Sunday, December 14, 2014

When Cotton Was King

In this piece at The Atlantic, there are some amazing statistics about how cotton dominated world trade at the start of the Civil War:
By the time shots were fired on Fort Sumter in April 1861, cotton was the core ingredient of the world’s most important manufacturing industry. The manufacture of cotton yarn and cloth had grown into “the greatest industry that ever had or could by possibility have ever existed in any age or country,” according to the self-congratulatory but essentially accurate account of British cotton merchant John Benjamin Smith. By multiple measures—the sheer numbers employed, the value of output, profitability—the cotton empire had no parallel.
One author boldly estimated that in 1862, fully 20 million people worldwide—one out of every 65 people alive—were involved in the cultivation of cotton or the production of cotton cloth. In England alone, which still counted two-thirds of the world’s mechanical spindles in its factories, the livelihood of between one-fifth and one-fourth of the population was based on the industry; one-tenth of all British capital was invested in it, and close to one-half of all exports consisted of cotton yarn and cloth. Whole regions of Europe and the United States had come to depend on a predictable supply of cheap cotton. Except for wheat, no “raw product,” so the Journal of the Statistical Society of London declared, had “so complete a hold upon the wants of the race.”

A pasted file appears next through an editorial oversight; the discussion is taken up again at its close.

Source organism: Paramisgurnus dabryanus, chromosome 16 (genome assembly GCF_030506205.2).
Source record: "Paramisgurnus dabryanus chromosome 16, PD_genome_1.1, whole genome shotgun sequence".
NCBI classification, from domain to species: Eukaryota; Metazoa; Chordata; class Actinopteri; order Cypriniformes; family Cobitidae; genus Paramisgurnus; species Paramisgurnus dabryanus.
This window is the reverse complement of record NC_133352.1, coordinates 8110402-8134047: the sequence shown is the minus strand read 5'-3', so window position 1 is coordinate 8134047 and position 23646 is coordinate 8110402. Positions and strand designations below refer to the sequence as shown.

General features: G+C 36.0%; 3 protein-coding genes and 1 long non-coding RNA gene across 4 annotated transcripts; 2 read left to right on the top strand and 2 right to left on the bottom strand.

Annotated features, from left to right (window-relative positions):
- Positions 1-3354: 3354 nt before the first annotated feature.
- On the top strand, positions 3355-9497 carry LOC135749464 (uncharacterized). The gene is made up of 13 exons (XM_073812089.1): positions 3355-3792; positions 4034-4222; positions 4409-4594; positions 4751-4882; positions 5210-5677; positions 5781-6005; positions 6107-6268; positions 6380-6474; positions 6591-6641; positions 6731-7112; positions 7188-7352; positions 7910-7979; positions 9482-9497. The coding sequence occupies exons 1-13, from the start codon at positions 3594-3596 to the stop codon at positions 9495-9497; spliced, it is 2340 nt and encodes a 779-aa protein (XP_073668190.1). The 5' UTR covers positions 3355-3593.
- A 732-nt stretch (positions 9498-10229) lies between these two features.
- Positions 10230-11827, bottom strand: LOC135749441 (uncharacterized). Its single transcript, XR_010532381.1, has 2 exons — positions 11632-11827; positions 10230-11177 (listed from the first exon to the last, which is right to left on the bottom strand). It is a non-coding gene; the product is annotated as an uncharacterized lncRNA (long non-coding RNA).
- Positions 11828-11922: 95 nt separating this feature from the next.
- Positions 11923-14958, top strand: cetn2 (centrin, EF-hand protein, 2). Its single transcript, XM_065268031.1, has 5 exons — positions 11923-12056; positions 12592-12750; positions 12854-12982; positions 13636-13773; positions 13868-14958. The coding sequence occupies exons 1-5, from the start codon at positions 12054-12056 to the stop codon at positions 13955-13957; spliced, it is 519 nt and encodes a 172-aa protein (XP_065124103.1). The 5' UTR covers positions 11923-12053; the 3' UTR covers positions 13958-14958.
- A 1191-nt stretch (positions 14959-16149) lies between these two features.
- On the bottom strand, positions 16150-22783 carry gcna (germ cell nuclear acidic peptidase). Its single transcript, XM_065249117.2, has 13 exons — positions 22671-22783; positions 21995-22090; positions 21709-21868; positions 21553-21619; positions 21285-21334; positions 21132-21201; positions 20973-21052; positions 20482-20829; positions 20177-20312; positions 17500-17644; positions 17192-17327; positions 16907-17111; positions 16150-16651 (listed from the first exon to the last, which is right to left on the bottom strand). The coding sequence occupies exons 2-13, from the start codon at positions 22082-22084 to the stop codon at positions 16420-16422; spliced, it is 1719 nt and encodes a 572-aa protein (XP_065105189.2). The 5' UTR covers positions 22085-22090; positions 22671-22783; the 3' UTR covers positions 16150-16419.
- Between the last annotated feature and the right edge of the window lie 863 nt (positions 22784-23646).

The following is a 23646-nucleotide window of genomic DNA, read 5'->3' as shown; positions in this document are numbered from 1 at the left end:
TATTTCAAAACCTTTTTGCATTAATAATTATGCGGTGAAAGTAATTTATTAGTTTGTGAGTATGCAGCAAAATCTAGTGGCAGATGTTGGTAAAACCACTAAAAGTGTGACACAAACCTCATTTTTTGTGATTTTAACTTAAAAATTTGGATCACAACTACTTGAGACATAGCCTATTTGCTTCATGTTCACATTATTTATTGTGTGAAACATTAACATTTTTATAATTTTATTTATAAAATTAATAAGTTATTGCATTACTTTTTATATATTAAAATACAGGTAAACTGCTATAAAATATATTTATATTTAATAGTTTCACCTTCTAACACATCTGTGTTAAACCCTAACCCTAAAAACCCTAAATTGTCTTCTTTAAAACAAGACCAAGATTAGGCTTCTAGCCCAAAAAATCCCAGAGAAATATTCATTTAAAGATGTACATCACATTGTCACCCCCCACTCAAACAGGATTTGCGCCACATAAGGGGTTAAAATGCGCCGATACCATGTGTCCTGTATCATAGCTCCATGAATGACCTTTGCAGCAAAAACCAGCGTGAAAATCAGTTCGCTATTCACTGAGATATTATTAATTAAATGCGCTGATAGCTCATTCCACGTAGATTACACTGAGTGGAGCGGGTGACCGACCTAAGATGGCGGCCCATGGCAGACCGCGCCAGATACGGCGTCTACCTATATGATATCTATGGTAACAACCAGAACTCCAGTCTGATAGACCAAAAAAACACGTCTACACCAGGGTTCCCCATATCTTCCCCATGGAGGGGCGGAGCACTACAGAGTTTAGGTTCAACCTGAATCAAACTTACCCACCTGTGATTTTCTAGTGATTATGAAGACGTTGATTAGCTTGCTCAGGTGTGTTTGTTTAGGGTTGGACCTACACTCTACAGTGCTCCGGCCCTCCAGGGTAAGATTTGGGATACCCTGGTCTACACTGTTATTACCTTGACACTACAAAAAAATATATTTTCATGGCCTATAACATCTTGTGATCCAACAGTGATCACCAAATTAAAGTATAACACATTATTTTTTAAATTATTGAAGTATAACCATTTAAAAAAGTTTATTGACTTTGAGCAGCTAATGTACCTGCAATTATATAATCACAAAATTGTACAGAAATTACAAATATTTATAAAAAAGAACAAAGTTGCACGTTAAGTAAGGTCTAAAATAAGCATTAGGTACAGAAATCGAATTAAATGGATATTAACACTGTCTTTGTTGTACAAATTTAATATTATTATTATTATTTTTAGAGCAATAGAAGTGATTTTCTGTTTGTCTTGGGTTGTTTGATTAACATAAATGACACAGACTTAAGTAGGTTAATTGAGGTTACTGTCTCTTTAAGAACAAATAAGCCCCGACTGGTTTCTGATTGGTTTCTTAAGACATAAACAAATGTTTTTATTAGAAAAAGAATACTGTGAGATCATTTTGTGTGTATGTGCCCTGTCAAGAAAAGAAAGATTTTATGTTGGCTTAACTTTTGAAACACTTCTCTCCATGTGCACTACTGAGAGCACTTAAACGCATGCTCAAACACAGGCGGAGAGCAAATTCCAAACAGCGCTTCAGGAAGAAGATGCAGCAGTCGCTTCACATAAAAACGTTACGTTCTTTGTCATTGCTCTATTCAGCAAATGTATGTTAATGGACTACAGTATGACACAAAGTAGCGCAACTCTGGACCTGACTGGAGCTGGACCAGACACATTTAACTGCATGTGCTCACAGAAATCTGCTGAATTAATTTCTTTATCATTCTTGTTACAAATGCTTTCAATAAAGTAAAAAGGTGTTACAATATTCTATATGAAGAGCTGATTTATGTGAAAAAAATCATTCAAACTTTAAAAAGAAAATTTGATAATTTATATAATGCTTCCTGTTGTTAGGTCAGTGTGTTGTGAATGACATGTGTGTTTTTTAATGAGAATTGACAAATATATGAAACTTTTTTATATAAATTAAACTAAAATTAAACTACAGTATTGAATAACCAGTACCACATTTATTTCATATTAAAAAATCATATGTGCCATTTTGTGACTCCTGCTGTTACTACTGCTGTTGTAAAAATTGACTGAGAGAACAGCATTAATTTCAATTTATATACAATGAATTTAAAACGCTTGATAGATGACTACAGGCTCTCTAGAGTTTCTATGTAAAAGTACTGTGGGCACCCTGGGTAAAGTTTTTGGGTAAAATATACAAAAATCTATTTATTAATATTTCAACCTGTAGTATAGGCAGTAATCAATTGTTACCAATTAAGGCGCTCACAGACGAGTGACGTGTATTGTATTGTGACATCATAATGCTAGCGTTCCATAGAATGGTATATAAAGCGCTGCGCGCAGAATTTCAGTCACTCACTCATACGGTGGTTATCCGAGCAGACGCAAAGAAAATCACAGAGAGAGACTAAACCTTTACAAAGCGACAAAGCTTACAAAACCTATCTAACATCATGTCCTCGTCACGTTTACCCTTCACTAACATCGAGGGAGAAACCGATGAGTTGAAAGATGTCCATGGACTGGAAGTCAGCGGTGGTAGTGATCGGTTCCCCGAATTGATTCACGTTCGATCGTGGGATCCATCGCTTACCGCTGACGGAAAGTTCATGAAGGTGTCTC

The industry that brought great wealth to European manufacturers and merchants, and bleak employment to hundreds of thousands of mill workers, had also catapulted the United States onto center stage of the world economy, building “the most successful agricultural industry in the States of America which has been ever contemplated or realized. Cotton exports alone put the United States on the world economic map. On the eve of the Civil War, raw cotton constituted 61 percent of the value of all U.S. products shipped abroad. Before the beginnings of the cotton boom in the 1780s, North America had been a promising but marginal player in the global economy.
Now, in 1861, the flagship of global capitalism, Great Britain, found itself dangerously dependent on the white gold shipped out of New York, New Orleans, Charleston, and other American ports. By the late 1850s, cotton grown in the United States accounted for 77 percent of the 800 million pounds of cotton consumed in Britain. It also accounted for 90 percent of the 192 million pounds used in France, 60 percent of the 115 million pounds spun in the Zollverein, and 92 percent of the 102 million pounds manufactured in Russia.
That is amazing. The article goes on to describe how the world economy adapted to the interruption of cotton exports from the Confederate States during the war.  I'm just amazed at how things were beforehand.

No comments:

Post a Comment